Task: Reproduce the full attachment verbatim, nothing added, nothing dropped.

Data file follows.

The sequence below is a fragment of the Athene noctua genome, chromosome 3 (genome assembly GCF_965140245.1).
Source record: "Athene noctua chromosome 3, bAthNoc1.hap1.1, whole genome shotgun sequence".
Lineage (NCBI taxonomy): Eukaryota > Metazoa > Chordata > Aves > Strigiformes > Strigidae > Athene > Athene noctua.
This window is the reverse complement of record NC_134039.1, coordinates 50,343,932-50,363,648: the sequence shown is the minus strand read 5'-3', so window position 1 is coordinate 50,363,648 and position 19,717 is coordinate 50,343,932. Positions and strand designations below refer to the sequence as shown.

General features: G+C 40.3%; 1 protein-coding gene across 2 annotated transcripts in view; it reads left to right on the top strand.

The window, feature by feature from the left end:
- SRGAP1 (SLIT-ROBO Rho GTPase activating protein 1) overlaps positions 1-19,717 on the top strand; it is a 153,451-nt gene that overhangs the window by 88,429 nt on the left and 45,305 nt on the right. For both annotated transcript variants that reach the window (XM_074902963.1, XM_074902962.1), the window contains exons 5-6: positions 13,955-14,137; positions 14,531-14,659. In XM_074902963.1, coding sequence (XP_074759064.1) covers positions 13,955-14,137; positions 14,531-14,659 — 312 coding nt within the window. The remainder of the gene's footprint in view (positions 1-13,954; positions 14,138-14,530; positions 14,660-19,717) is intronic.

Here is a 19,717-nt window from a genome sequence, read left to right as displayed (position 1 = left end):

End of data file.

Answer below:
The sequence below is a fragment of the Athene noctua genome, chromosome 3 (genome assembly GCF_965140245.1).
Source record: "Athene noctua chromosome 3, bAthNoc1.hap1.1, whole genome shotgun sequence".
Lineage (NCBI taxonomy): Eukaryota > Metazoa > Chordata > Aves > Strigiformes > Strigidae > Athene > Athene noctua.
This window is the reverse complement of record NC_134039.1, coordinates 50,343,932-50,363,648: the sequence shown is the minus strand read 5'-3', so window position 1 is coordinate 50,363,648 and position 19,717 is coordinate 50,343,932. Positions and strand designations below refer to the sequence as shown.

General features: G+C 40.3%; 1 protein-coding gene across 2 annotated transcripts in view; it reads left to right on the top strand.

The window, feature by feature from the left end:
- SRGAP1 (SLIT-ROBO Rho GTPase activating protein 1) overlaps positions 1-19,717 on the top strand; it is a 153,451-nt gene that overhangs the window by 88,429 nt on the left and 45,305 nt on the right. For both annotated transcript variants that reach the window (XM_074902963.1, XM_074902962.1), the window contains exons 5-6: positions 13,955-14,137; positions 14,531-14,659. In XM_074902963.1, coding sequence (XP_074759064.1) covers positions 13,955-14,137; positions 14,531-14,659 — 312 coding nt within the window. The remainder of the gene's footprint in view (positions 1-13,954; positions 14,138-14,530; positions 14,660-19,717) is intronic.

Here is a 19,717-nt window from a genome sequence, read left to right as displayed (position 1 = left end):